Precision ag may not work on your farm

In the field, precision ag does not yet live up to the hype that has surrounded it

If someone comes knocking on your door to propose a variable rate perscription, be sure you’re ready to ask some hard questions before you sign up.

If we go into a farm meeting and ask how many are using auto steer almost all hands go up. If you ask how many are using variable rate only a few respond. The uptake has been slow and many techies think that farmers are slow adopters. Guess what folks: if it works farmers are all over it like a dirty shirt. The hype around precision agriculture has not been followed up with results.

In essence, precision ag is really about farming individual soils rather than the entire field. I am a firm believer in the concept.

The science

The scientific journal entitled Precision Agriculture started in 1999 and is now up to Volume 18. In today’s world it is all available at the click of a mouse. In early issues many of the papers dealt with the fancy technology that could be used to make pretty maps but with little agronomy attached to it. A review of recent issues shows a shift in emphasis — not to agronomy but to complex mathematics.

In recent issues we see such titillating titles and phrases as “An experimental simulation of moisture distribution and its uniformity within the soil profile under laboratory conditions.” What does a lab have to do with field variability?

“Multi-variate adaptive regression splines” and “classification and regression trees analysis (CART)” leaves one wondering what application is possible.

“Assessing the potential of an algorithm based on mean climatic data to predict wheat yield” was an interesting title but within the article the authors admitted that “unknown future weather remains the main obstacle to reliable yield prediction.” Really, who would have thunk it!

Some years ago I had someone ask me what algorithm I used to make my annual Soil Moisture Map. My answer? “The one between my ears.”

Precision ag: The starting point

The first thing to realize is that one size does not fit all. What works on nearly level thick, black Ellerslie clay loam at Edmonton is not likely to provide much useful information on dark brown Weyburn loam at Saskatoon with sharp eroded knolls and numerous sloughs intermixed with “normal” soils on midslopes.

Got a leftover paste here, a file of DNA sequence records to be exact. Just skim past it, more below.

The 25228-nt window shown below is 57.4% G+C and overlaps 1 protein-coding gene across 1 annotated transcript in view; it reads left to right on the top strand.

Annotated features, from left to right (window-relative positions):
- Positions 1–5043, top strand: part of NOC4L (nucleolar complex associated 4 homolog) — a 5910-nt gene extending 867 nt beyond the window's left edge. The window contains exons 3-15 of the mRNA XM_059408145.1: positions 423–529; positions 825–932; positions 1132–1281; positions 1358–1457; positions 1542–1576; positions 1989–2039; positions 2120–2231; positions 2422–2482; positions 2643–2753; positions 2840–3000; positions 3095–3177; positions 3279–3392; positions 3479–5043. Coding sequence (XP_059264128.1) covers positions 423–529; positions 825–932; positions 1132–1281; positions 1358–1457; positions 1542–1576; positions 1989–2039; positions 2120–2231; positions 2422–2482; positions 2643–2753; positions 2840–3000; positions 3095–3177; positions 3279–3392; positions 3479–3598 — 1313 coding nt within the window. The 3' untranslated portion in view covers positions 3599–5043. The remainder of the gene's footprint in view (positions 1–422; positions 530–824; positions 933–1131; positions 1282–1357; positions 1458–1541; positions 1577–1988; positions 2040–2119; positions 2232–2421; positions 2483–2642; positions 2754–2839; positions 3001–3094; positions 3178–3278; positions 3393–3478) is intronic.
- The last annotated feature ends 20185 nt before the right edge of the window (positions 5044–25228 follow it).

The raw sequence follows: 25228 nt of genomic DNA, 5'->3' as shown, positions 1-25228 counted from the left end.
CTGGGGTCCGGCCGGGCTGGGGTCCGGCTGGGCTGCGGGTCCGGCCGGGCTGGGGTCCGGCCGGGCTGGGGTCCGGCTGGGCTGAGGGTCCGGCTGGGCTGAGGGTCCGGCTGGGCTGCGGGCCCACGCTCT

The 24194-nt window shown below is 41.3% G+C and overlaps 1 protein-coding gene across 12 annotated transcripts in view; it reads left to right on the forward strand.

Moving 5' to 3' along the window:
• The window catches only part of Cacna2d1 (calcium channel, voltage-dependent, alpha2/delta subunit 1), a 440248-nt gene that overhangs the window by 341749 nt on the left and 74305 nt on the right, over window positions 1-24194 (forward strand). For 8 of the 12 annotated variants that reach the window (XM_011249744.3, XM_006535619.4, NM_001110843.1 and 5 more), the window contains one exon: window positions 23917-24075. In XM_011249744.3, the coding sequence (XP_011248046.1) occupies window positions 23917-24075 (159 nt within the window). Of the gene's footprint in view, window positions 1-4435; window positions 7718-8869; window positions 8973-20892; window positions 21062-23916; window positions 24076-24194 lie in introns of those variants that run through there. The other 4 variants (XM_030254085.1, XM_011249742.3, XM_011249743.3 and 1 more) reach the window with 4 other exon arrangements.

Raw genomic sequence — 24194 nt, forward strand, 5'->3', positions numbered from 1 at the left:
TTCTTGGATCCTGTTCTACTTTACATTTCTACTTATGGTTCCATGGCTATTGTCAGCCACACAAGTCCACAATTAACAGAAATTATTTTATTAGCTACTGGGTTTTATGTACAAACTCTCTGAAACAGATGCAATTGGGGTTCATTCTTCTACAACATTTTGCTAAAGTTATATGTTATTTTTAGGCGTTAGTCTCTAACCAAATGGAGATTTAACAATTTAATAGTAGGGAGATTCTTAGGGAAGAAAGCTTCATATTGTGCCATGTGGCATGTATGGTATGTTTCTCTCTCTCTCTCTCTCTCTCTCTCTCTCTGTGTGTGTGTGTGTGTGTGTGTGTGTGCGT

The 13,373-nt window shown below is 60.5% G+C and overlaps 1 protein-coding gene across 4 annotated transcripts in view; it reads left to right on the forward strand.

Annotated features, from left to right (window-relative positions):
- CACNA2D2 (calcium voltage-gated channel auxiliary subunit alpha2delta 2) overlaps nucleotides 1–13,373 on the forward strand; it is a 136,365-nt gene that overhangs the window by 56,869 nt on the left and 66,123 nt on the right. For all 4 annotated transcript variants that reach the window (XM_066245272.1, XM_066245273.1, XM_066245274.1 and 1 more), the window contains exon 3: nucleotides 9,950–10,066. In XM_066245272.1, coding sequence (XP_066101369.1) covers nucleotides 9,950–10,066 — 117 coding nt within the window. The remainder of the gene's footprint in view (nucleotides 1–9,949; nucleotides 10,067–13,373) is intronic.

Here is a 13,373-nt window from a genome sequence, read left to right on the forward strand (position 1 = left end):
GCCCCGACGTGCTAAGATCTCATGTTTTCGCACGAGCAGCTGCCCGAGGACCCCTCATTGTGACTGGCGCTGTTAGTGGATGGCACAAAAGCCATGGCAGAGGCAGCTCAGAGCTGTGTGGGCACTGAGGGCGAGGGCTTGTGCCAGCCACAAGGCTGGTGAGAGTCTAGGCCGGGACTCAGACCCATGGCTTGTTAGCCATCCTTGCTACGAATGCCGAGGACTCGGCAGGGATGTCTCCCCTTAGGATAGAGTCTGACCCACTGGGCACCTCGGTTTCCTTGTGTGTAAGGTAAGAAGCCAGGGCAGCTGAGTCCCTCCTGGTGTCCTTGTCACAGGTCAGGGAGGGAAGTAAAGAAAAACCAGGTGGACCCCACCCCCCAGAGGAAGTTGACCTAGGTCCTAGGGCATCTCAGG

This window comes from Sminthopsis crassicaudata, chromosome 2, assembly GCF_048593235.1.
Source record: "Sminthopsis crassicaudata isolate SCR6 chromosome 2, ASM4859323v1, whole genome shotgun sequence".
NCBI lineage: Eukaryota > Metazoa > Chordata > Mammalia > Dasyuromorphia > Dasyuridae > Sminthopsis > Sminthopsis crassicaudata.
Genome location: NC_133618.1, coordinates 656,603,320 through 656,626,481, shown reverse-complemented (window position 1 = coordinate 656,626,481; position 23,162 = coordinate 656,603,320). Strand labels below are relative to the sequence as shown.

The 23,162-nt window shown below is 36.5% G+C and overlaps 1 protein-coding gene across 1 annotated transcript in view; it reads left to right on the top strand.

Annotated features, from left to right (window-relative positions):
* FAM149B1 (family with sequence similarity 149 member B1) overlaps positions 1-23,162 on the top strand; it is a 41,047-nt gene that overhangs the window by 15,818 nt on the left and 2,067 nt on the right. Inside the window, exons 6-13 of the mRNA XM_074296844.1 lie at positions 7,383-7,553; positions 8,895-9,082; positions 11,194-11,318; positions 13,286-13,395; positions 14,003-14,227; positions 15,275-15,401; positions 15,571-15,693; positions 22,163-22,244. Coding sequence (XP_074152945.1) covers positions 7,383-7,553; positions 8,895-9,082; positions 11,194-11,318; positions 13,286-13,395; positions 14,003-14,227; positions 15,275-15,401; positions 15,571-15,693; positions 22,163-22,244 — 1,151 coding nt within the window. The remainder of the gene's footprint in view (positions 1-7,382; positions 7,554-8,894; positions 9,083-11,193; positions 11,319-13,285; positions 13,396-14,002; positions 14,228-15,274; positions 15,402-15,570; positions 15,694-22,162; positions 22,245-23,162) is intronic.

In almost all the scientific papers I have read or heard regarding precision agriculture, the land or soil type is seldom if ever mentioned. Basic information about the soils, topography, agronomic history and area climate should be the starting point.

Yield maps from combine data can be useful but a single year of data does not cut it. In a dry year much of the yield might come from lower areas that tend to gather more runoff. In a very wet year those same low areas may be drowned out and much of the yield comes from midslopes and hills. If the yield varies within a field we must know why it varies to plan a precision ag strategy.

Pretty coloured maps based on satellite imagery from various years may highlight differences based on averages over a number of years but average is exactly what we are trying to get away from with precision ag.

EC mapping to find management zones

Many believe electrical conductivity (EC) mapping can aid in the delineation of management zones.

In past years there have been a wide array of fancy instruments that promise to make a map based on several indirect methods. EC mapping seems now to be the most common and the EM38 is the unit I see used most often.

This old scribe likes to think he has tromped over more acres with an EM38 in hand than most. I am a huge fan of that instrument. It was my great pleasure to take an EM38 to the field with the person who invented it: Duncan MacNeil of Geonics Ltd. — a Canadian Company with headquarters in Mississauga. I would not even think of doing any soil investigation without an EM38 and I personally own one.